Water is our other focus. The problem is different in that most of our uses do not actually consume water, but return it to the environment in a condition that prevents it re-use. We are advancing technologies that will be easy to implement in modular, versatile devices that can be deployed at the sources before contaminated water enters the watershed and the volumes become large, or at the point of use where only the water that is to be drunk need be brought to potable standards. Here we exploit the fact that enzymes are non-toxic, native to water and able to retrieve contaminants present at very low concentrations. Thus the implementation of enzymes instead of incineration saves energy costs of drying, eliminates need for concentration or separation and can focus the treatment on the specific compounds that pose the problems.
            Agricultural runoff carries herbicides, pesticides and veterinary antibiotics into the waterways spread over large rural areas. Thus large volumes of water are affected over a vast area. We envision portable modules that act as a short stretch of culvert or drain pipe, but are filled with membranes and filters decorated with appropriate enzymes. These would be placed at the site of generation such as outflows of drainage ditches that run alonside fields and drains of CAFO facilities. As the water passes through the filters, the resident enzymes would transform their toxin targets. There would be no need for containment. To permit such devices to be maintenance-free we are working with chemical engineers to optimize membrane supports and immobilization methods that minimize clogging, fouling and enzyme inactivation in use. Moreover because our enzymes are redox enzymes, we are developing ways to monitor performance and effluent water quality via electrochemical currents such as those we measure for eletrode-immobilized enzymes.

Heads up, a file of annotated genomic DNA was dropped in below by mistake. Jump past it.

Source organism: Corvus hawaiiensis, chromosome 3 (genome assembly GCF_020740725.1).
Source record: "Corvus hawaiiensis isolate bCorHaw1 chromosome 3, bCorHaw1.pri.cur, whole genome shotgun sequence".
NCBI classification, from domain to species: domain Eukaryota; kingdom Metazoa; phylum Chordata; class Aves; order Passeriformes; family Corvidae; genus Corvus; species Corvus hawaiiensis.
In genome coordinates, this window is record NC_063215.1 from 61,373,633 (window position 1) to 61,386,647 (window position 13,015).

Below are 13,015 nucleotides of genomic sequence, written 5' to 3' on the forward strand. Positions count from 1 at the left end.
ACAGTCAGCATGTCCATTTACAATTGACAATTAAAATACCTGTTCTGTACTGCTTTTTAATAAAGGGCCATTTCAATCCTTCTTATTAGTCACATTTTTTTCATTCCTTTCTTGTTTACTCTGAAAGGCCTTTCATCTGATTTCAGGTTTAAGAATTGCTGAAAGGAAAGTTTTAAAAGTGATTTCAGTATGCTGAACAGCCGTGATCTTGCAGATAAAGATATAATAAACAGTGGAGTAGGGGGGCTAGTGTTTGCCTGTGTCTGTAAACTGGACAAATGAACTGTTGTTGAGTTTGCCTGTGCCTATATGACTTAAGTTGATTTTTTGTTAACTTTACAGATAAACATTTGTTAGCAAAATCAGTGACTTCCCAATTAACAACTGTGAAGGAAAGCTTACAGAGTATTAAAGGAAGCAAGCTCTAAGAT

The waste streams of cellulose extraction contain vast amounts of lignin, making it an exciting underexploited resource. We are using enzyme functionalized membranes to convert lignin fragments into valuable food additives. Such an approachs confers value on the waste stream, incentivizing its conservation and diminishing the new resources needed by maximizing the utilization of what we already have. While such projects would have been fantasy 10 years ago, enzymes are now active ingredients of laundry detergents and industrial formulations. Enzymes can provide many of the benefits of microbes but without the biohazards. Legislating reduction and decontamination of waste is laborious, however if waste becomes a source of energy and value-added products that are convenient and economical to access, then we will have transaformed the issue from waste to opportunity.

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Updated: Oct. 2017                                                                                               

Copyright 2017 A.-F. Miller     

Comments: A.-F. Miller